- Your toilet handles or arms are broken
- The toilet seat is broken and needs replacement
- The flapper or other toilet tank pieces need fixing
There are times when you need a licensed professional plumber for the job. Most of them have years of training or apprenticeships to learn the trade, and as a result, will save you time and money in the long run.
When to call a professional plumber:
- You have no water in the house
- There are burst pipes
- There are major sump pump problems
- You have a rapid drainage line leak
- You have a rapid water supply line leak
- The bathroom needs a remodel
- A supply line needs installation or replacement
- A tub or shower needs installation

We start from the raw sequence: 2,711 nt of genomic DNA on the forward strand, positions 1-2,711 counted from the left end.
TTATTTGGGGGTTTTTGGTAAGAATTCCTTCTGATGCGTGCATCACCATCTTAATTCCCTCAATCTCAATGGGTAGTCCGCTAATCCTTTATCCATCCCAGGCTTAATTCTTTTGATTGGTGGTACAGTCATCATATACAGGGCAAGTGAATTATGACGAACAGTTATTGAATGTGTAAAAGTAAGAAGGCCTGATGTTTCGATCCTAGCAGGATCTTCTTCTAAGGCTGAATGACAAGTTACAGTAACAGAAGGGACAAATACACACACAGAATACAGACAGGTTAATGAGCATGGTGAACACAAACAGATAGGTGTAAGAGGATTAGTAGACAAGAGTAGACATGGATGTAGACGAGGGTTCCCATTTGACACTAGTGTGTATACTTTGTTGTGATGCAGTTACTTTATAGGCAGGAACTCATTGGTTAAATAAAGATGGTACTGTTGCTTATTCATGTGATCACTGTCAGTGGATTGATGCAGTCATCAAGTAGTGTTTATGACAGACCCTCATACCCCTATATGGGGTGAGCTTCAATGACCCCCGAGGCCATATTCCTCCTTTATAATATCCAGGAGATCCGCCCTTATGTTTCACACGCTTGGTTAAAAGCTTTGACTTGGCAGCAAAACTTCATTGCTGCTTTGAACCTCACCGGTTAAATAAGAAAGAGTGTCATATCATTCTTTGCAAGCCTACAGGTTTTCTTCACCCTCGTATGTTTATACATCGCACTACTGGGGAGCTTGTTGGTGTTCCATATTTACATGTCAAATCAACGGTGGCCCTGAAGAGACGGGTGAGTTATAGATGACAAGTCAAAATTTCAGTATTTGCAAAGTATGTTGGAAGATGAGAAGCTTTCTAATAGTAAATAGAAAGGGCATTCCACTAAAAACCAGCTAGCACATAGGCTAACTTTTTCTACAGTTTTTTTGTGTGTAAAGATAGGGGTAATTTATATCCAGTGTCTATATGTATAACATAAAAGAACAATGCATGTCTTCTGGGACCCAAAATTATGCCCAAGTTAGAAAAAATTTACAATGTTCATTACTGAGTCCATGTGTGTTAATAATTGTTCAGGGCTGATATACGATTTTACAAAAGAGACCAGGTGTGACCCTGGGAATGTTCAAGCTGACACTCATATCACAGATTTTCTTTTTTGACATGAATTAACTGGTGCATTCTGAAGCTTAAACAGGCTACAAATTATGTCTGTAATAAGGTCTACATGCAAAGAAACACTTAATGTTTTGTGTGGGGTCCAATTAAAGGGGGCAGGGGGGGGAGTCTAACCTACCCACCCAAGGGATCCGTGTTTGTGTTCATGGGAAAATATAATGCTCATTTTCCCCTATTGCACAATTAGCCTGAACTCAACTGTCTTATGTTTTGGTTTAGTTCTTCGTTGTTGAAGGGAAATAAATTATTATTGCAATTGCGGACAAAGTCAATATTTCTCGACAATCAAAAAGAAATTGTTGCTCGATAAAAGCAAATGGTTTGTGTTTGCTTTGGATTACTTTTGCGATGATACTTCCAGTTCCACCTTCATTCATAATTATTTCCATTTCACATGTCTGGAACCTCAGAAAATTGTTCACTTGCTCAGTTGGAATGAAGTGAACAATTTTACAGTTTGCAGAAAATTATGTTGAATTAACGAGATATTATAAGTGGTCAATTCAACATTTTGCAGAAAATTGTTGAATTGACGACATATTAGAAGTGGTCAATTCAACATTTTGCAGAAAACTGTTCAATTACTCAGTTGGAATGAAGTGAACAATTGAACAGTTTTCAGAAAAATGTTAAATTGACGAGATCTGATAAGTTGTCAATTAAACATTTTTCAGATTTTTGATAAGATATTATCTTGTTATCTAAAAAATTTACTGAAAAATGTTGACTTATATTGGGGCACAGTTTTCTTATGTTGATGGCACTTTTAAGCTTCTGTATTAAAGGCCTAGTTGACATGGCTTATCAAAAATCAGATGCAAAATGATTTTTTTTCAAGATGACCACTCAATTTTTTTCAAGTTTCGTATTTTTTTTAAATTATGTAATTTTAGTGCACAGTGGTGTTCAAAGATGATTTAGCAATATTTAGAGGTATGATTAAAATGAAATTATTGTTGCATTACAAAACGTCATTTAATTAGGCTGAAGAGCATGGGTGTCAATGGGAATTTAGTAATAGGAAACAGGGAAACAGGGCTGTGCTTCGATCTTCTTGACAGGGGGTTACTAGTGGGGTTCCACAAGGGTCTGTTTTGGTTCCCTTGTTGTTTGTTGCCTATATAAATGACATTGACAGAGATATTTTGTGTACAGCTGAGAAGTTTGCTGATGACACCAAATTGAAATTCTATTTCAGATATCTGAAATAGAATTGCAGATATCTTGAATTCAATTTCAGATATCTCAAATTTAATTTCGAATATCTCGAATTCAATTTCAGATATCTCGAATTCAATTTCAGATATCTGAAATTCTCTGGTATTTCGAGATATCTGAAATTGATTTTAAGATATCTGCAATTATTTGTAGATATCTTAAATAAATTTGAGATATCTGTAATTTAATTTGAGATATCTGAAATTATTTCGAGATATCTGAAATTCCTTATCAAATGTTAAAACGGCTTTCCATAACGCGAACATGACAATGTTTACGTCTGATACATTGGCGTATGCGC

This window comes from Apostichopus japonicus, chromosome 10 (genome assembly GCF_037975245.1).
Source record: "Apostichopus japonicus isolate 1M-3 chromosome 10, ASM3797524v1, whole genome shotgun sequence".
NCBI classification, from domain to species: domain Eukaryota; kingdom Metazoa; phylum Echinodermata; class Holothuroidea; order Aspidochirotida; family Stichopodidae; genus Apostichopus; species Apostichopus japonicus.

- Clogged pipes that won’t correct with a drain snake
- You have a sewer line leak or gaseous odors
- Your water heater has a natural gas leak
- There are issues with water temperature or gas pressure
- You have plumbing repairs that require cutting into the wall or floor
If you need to call a professional plumber, the experts at Central Carolina Air Conditioning, Plumbing, & Electrical can help. Call 800.461.3010 for assistance.
Spring has arrived! If you are ready to clean out the closets, scrub the floors and purge excess items, don’t forget to give some TLC to your plumbing and fixtures that keep your home running smoothly. Our spring home maintenance list will help. From kitchens and bathrooms to appliances, drains and outside pipes, your systems need inspection and cleaning. Here are some tips to be sure you don’t miss a thing!